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PENNANT PARISH CHURCH, PEN-Y-BONT

Site Details

© Copyright and database right 2019. All rights reserved. Ordnance Survey licence number 0100022206

NPRN 408478

Map Reference SJ02SE

Grid Reference SJ0854524584

Unitary (Local) Authority Powys

Old County Montgomeryshire

Community Pen-y-bont-fawr

Type of Site CHURCH

Broad Class RELIGIOUS RITUAL AND FUNERARY

Period 19th Century

Site Description St. Thomas’ Church was built in 1855 to serve the needs of the parish of Pennant, as its parish church was that of St. Melangell’s, more than four miles away (NPRN 160381). The parish was later divided, with the upper portion including St. Melangell’s joining Llangynog, and the lower part remaining with St. Thomas’s.
Built to a design by R.Kyrke Penson (County Surveyor of both Montgomeryshire and Carmarthenshire), the foundation stone of the church was laid 19 May 1854 and it was consecrated 28 October 1855. It is constructed of uncoursed axe-dressed stone with freestone quoins and dressings, with slate roofs and tile ridges, and was built in the Victorian Gothic style with windows in simple Decorated tracery.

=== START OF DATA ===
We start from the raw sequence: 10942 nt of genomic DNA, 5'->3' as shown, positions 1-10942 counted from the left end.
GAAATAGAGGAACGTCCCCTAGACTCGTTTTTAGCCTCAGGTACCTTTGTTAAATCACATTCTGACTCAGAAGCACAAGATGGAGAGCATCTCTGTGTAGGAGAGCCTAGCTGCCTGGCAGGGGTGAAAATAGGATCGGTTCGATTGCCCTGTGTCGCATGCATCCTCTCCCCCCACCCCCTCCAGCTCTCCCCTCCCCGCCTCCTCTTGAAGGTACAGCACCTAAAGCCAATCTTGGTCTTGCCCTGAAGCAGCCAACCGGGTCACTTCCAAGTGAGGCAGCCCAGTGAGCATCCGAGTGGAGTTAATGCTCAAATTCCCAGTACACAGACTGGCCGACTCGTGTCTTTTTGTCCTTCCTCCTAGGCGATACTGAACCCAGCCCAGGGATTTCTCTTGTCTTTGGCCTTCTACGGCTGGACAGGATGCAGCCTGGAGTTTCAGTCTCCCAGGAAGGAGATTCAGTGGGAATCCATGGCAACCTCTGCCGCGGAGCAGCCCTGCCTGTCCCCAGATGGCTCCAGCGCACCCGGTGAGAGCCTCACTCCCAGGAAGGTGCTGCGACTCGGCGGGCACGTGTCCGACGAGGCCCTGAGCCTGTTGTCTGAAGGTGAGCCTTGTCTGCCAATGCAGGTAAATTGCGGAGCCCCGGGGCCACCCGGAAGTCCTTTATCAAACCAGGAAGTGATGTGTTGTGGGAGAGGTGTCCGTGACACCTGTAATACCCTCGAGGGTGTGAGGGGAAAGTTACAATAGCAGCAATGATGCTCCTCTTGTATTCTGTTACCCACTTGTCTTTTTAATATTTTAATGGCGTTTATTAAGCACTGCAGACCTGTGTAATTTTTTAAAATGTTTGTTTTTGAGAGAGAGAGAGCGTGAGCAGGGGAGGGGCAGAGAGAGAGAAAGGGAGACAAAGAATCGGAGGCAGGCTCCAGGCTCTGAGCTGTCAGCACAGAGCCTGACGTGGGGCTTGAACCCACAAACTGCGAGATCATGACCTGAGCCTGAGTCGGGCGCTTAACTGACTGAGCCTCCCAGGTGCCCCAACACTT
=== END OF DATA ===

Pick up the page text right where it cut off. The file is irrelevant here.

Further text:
The ground plan comprises nave and chancel, of slightly different heights and with a south tower, gabled south porch to nave, and a vestry and boiler room (rendered) under a catslide continuation of the chancel roof, with a stone and brick chimney. The tower has a slated broach spire and a diagonally set stair turret at its south west corner, and single belfry openings to each face, that on the south now occupied by a clock face. The larger of its two bells is from the church of St. Melangell.
The interior is strongly articulated into nave and chancel. The nave is plain with a boarded ceiling in five bays supported on arched trusses. The chancel and sanctuary also have a boarded ceiling. Floors of both are in red and black quarry tiles. Stained glass includes, in the east window, work by Hardman (1855).

Sources:
Extracts from Cadw Listing description.
RCAHMW Inventory Documents.
D.R.Thomas, History of the Diocese of St Asaph vol.2, p.266.

David Leighton, RCAHMW, 30 July 2015

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